2 days ago, 5:48:15 PM
[]   lawnorder[]
I doubt you will get any answer to your open challenge. The way things stanr right now  is a win-win for conservatives, they get to have a fervently loyal fanatic base and they also get to be part of the serious political discourse. It is up to us to deny them the right to fake "civility" while cradling gun toting whakos in their midst.
Alas, like you say, it is to late for Miss Manners. Some people will die. What it remains to be seen is how many need to die till the people who do not want a civil war wake up and shun this entire seditious party.
Sometimes I think the right wing envied the muhjaheddin and decided to create their own local brand. With suicide bombers included. Witness the guy who wanted to kill Pat Murray.
Yesterday, 7:00:01 AM
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[]   brantl[]
"Too bad our side is generally too elitist to recognize why this might be a good idea -- let alone agree to do it." Being moral and being elitist are not the same thing. You dufus.
Yesterday, 9:00:58 AM
[]   Mrs. Robinson[]
We're in deeper shit than I thought, apparently. The Jesus in my Bible was all about blessing those who curse you -- but apparently that's not "moral" enough for Branti.
Sorry. I don't see the "immorality" in getting to know your neighbors, and seeing them as human beings, and allowing them the chance to see you as a human being, too. I don't see the crime in participating in the life of the community -- which in most of America, includes gun ranges and gun shows. Liberals tend to think they don't belong in those places, but they're dead wrong about that.
If your "morality" doesn't comport with that, you're out of step with pretty much every major (and most minor) religion on the planet -- but hey, whatever. 
Just keep your "moral" judgments off the rest us, mm'k?
Yesterday, 9:44:29 AM
[]   Realist[]
It's worth remembering that gun control laws were created in fear of a revolutionary uprising. Given the direction that the schsim could take, it may be time for Progressives to reclaim the 2nd Amendment Right.
Yesterday, 12:13:40 PM
[]   Azkyroth[]
"It's worth remembering that gun control laws were created in fear of a revolutionary uprising."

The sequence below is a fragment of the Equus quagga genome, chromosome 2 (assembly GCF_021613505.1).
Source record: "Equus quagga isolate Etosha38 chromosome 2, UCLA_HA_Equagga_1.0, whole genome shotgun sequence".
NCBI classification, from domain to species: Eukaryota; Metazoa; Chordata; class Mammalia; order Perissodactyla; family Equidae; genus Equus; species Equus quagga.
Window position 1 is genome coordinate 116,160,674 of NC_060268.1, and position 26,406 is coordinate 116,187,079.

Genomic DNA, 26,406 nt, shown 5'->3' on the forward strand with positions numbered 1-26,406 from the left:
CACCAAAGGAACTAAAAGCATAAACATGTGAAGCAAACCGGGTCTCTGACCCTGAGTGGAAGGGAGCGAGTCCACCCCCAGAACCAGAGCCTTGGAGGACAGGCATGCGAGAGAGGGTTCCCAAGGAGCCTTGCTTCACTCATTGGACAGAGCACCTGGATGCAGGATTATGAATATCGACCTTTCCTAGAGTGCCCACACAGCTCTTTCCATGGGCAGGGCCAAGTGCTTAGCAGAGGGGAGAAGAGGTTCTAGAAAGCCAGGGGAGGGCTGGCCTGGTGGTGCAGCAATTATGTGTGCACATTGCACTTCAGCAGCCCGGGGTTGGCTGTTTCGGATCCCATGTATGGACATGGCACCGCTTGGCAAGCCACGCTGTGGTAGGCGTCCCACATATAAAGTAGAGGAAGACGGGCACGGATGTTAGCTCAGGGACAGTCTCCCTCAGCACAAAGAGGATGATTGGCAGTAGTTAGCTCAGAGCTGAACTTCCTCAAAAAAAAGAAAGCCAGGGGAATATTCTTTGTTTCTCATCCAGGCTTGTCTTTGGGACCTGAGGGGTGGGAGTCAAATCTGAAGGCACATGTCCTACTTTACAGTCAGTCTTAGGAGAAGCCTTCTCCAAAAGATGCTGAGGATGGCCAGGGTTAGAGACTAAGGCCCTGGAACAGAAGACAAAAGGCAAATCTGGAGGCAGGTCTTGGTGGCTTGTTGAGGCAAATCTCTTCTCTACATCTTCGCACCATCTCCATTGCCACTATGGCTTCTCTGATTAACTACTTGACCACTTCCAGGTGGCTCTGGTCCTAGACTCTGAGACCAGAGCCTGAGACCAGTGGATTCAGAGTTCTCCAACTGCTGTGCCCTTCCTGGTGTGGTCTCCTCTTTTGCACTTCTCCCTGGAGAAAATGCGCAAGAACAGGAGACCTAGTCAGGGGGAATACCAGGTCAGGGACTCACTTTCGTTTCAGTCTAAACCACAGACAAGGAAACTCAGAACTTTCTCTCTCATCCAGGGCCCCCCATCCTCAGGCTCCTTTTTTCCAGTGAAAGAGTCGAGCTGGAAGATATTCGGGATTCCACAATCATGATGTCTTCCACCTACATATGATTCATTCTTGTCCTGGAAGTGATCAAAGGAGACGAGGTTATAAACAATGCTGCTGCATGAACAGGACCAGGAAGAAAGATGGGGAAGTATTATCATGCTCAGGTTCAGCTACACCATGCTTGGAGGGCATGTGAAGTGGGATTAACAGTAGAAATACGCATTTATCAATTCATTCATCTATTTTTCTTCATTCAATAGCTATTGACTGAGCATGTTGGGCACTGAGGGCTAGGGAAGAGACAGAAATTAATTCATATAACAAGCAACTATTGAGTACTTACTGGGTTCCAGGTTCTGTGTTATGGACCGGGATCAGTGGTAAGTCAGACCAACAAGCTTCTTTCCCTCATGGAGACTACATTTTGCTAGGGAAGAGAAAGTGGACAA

As far as I'm aware they were created in response to the predictable effects of too many individual children, both chronological and moral-intellectual, playing with them
Today, 9:20:42 AM
[]   Azkyroth[]
 "The Jesus in my Bible was all about blessing those who curse you -- but apparently that's not "moral" enough for Branti."
<a href="">What the</a> <a href="">HELL are</a> <a href="">you talking about?</a>
"If your "morality" doesn't comport with that, you're out of step with pretty much every major (and most minor) religion on the planet -- but hey, whatever."
And you figure that positing that morality means following some religious doctrine rather than seriously considering the effects of your actions on other people is helpful to or consistent with our exactly?
While I agree with your overall point, being right for the wrong reasons only goes so far.
Today, 9:26:08 AM
[]   Azkyroth[] parsing of HTML hyperlinks.'ve got to be kidding me...
Today, 9:27:05 AM
[]   Glenn I[]
Thanks, David, for the long post informed by your years of investigation into rightwing violence. That the mainstream Republican Party is integrating this into the stuff into their method is deeply discouraging. Sympathies were long suggested but a Miss Manners-esque cover of civilty kept the Repubs from an outright embrace. That cover is thinner and holier ... holier than thou, I suppose.
Today, 10:05:51 AM
[]   Enlightened Layperson[]
<i>In fact, I think it would be excellent to have progressive groups turning up en masse to gun ranges and gun shows, mingling and partying and forming personal relationships -- and at the same time serving as a quiet reminder to the folks on the right that a shooting war may not be quite as one-sided as they like to assume. This could be quite salutary. </i> 
If by that you mean meeting gun owners and convincing them that liberals are human too, I'm all for it.  If you mean stockpiling our own arsenals, training our own private armies, and preparing for war with right-wing militias, this is the last thing we need.  Escalating polarization and normalization of political violence is how democracies die.  Biting fingers off was bad enough.  Rival militias gearing for civil war is a sign that democracy is in the terminal stages.
Today, 10:22:42 AM
[]   Alan[]
There are plenty of signs that our democracy is in its terminal stages.  The minute I have a few hundred bucks to spare, I plan to start purchasing firearms. I fully expect a violent coup attempt in the near future and if any God-damned Republicans try to come after me, I plan to shoot them in the head and walk away whistling a cheery tune.
Today, 3:16:32 PM